During winter, the furnace is one of the most important components in your home. A properly maintained system will deliver maximum heat output without wasted energy or the risk of harmful emissions. On the other hand, if you defer maintenance for too long your furnace could become costly to run, harmful to indoor air quality or even break down when you need it most.
To ensure your home furnace operates optimally when it's cold outside, you should employ the following maintenance tips to prepare your furnace for winter.
The coldest nights always seem to present the perfect opportunity for a spontaneous furnace failure. Prevent this with a proactive approach by conducting your furnace maintenance every year while the weather is still warm or mild. Getting the jump on your annual maintenance will give you plenty of lead time if you discover the need for repairs.
Before you start work on your furnace, give it a quick visual inspection. In gas furnaces, the venting pipe should be securely fastened and angled. In addition, other tubes – such as drainage tubes that may also serve the air conditioning system – should be securely fastened as well. This is also a good time to smell around the system's gas line, which is usually a flexible tube. If an aroma of rotten eggs is detected, it means the furnace has a gas leak.
Natural gas and propane furnaces produce small amounts of water as they heat. Some of this is blown out as exhaust steam, but the rest drains from the power exhaust manifold to a drip pan that is often shared with the air conditioner. If the drainage tube clogs, water could fill the manifold and the flame sensor would shut the system down. Keep the drainage tube clear by detaching it from the manifold and blowing compressed air through the tube and drain pipe. You can also pour a cup of white vinegar through the drainage tube and pipe to help prevent a filmy buildup.
Once the power has been shut off and the furnace doors removed, begin your furnace maintenance by giving the furnace wires a slight pull to ensure they are tight and properly fitted.
Dust, dirt and debris can cause a furnace to work sub-optimally or in some cases, not at all. To avoid this problem, use a soft-tipped paint brush applied gently against the inner components of the furnace to loosen dust and debris without damaging the furnace's interior. Once the brushing is complete, remove the material with a portable vacuum.
A dirty flame sensor in a gas furnace will stop the unit from working all together, so clean this part at least once a year. Unscrew the sensor from the furnace and then, holding it at the bottom, clean the sensor with an emery cloth. Once the sensor is clean, it can be replaced, and the door reinstalled.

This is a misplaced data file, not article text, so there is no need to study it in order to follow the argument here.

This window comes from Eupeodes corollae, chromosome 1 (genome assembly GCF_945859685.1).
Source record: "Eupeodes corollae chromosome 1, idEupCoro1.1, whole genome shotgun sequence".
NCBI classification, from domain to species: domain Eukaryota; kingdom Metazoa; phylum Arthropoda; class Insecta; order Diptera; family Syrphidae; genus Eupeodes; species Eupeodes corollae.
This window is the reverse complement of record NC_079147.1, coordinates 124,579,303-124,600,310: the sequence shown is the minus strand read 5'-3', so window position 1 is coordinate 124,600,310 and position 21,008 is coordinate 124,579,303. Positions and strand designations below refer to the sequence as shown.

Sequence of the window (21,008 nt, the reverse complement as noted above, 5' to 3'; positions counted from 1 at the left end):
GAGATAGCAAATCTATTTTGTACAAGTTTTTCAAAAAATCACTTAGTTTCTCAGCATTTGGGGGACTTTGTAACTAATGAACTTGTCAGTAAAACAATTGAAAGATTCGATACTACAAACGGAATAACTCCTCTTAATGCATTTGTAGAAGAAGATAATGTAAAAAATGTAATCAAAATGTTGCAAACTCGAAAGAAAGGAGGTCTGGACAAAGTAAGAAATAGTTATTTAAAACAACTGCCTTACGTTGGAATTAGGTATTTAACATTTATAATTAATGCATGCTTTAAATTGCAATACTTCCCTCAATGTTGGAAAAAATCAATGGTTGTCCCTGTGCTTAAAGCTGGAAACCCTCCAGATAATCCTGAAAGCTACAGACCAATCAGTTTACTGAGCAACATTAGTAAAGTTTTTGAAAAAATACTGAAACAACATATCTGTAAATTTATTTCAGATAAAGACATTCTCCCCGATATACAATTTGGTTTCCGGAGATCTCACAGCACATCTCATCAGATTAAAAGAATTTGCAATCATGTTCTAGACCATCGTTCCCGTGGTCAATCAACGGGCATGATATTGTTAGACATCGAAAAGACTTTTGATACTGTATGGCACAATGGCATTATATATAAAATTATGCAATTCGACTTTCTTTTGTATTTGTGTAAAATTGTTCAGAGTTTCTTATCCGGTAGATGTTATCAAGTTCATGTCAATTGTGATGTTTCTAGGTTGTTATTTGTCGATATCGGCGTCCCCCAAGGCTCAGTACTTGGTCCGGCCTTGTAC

While most North American homes are heated with natural gas, propane or electric furnaces, there are several other types of systems: steam radiator heat, air or geothermal heat pumps, radiant heat, baseboard heaters and more. Some of these systems, like radiant floor heating, are virtually maintenance-free. Others, like heat pumps, require annual tune-ups similar to air conditioners. If you have a heating system other than a gas or electric furnace and you're unsure about its maintenance requirements, contact the installer or your local HVAC professional for guidance.
Changing your filter is the most important thing to do to ensure your furnace and air conditioner's longevity and performance, saving you up to 5-15 percent on your energy bill. One of the biggest culprits behind equipment issues are dirty filters which can:
The furnace's filter was likely replaced when it was last inspected, but it should be replaced every one to three months, unless otherwise instructed by the manufacturer of the furnace. Homes with smokers or pets will likely need to change their filters more regularly than other households.
Set a date on the calendar after the cleaning to easily remember when the filter should be changed. Some homeowners also find it easier to simply replace the filter on the first day of every month. In addition to the filter, you should keep the area around the furnace clean and free of obstructions, especially combustible materials. This allows the furnace to run properly and avoid potential damage to the unit, its performance or your home.
Proper maintenance tasks relating to your home's furnace may be difficult if you don't have a mechanical background. If you feel uncomfortable handling any of these tasks, bring in a professional furnace maintenance technician. Even in cases where you feel you can accomplish most maintenance steps alone, it is still a good idea to hire a professional to thoroughly inspect the system and ensure it is running properly. A yearly preventative maintenance inspection by a qualified service technician can keep your HVAC functioning at peak efficiency by identifying problems from thermal stress, movement or dust.
Common problems that a technician can address include:
An inspection can also find and repair less obvious problems like:
The best way to keep your furnace efficient and reliable is to have it inspected before you really need it. Before cold weather strikes, set up an appointment to have your heating system inspected by an expert. Yearly fall maintenance can save you time, frustration, and money when it's done right by inspection that includes a comprehensive diagnostic check to ensure that your furnace is operating safely, efficiently and to manufacturer's specifications.
Selecting the right furnace service company is almost as important as the unit itself. If you've never hired a furnace professional, finding the right one can be difficult, so we've assembled the following questions to help with your search: